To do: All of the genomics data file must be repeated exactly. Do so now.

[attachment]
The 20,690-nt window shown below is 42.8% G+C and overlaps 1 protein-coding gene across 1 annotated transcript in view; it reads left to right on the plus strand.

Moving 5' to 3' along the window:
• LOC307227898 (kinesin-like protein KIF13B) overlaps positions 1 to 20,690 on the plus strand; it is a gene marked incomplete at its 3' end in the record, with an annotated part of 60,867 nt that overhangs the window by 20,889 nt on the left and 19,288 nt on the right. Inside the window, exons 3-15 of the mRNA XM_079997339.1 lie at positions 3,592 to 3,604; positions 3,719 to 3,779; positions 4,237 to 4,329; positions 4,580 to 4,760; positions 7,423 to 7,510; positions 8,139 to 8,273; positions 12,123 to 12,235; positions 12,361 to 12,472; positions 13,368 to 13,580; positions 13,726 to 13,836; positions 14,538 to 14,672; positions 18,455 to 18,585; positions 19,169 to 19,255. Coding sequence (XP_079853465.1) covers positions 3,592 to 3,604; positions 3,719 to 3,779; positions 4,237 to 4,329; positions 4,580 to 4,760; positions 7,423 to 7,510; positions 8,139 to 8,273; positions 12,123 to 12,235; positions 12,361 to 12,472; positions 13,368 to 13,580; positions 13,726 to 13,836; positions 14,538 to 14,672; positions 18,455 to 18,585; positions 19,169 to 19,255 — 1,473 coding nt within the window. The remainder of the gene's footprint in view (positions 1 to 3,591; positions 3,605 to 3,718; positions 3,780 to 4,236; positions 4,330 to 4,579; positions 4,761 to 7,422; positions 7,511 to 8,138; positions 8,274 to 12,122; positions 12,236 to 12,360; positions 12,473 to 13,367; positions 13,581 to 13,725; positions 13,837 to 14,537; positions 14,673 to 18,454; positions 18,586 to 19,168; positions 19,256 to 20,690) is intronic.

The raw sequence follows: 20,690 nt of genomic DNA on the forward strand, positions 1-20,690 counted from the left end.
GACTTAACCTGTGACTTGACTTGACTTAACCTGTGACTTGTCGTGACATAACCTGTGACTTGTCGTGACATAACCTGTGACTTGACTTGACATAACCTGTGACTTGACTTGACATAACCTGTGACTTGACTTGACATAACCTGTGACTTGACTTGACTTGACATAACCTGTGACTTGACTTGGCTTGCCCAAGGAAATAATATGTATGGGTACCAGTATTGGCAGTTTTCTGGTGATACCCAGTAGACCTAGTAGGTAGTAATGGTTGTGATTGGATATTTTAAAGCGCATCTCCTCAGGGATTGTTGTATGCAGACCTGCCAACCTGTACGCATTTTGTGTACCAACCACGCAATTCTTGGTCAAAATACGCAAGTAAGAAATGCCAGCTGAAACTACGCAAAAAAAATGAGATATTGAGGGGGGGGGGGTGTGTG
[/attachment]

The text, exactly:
The 20,690-nt window shown below is 42.8% G+C and overlaps 1 protein-coding gene across 1 annotated transcript in view; it reads left to right on the plus strand.

Moving 5' to 3' along the window:
• LOC307227898 (kinesin-like protein KIF13B) overlaps positions 1 to 20,690 on the plus strand; it is a gene marked incomplete at its 3' end in the record, with an annotated part of 60,867 nt that overhangs the window by 20,889 nt on the left and 19,288 nt on the right. Inside the window, exons 3-15 of the mRNA XM_079997339.1 lie at positions 3,592 to 3,604; positions 3,719 to 3,779; positions 4,237 to 4,329; positions 4,580 to 4,760; positions 7,423 to 7,510; positions 8,139 to 8,273; positions 12,123 to 12,235; positions 12,361 to 12,472; positions 13,368 to 13,580; positions 13,726 to 13,836; positions 14,538 to 14,672; positions 18,455 to 18,585; positions 19,169 to 19,255. Coding sequence (XP_079853465.1) covers positions 3,592 to 3,604; positions 3,719 to 3,779; positions 4,237 to 4,329; positions 4,580 to 4,760; positions 7,423 to 7,510; positions 8,139 to 8,273; positions 12,123 to 12,235; positions 12,361 to 12,472; positions 13,368 to 13,580; positions 13,726 to 13,836; positions 14,538 to 14,672; positions 18,455 to 18,585; positions 19,169 to 19,255 — 1,473 coding nt within the window. The remainder of the gene's footprint in view (positions 1 to 3,591; positions 3,605 to 3,718; positions 3,780 to 4,236; positions 4,330 to 4,579; positions 4,761 to 7,422; positions 7,511 to 8,138; positions 8,274 to 12,122; positions 12,236 to 12,360; positions 12,473 to 13,367; positions 13,581 to 13,725; positions 13,837 to 14,537; positions 14,673 to 18,454; positions 18,586 to 19,168; positions 19,256 to 20,690) is intronic.

The raw sequence follows: 20,690 nt of genomic DNA on the forward strand, positions 1-20,690 counted from the left end.
GACTTAACCTGTGACTTGACTTGACTTAACCTGTGACTTGTCGTGACATAACCTGTGACTTGTCGTGACATAACCTGTGACTTGACTTGACATAACCTGTGACTTGACTTGACATAACCTGTGACTTGACTTGACATAACCTGTGACTTGACTTGACTTGACATAACCTGTGACTTGACTTGGCTTGCCCAAGGAAATAATATGTATGGGTACCAGTATTGGCAGTTTTCTGGTGATACCCAGTAGACCTAGTAGGTAGTAATGGTTGTGATTGGATATTTTAAAGCGCATCTCCTCAGGGATTGTTGTATGCAGACCTGCCAACCTGTACGCATTTTGTGTACCAACCACGCAATTCTTGGTCAAAATACGCAAGTAAGAAATGCCAGCTGAAACTACGCAAAAAAAATGAGATATTGAGGGGGGGGGGGTGTGTG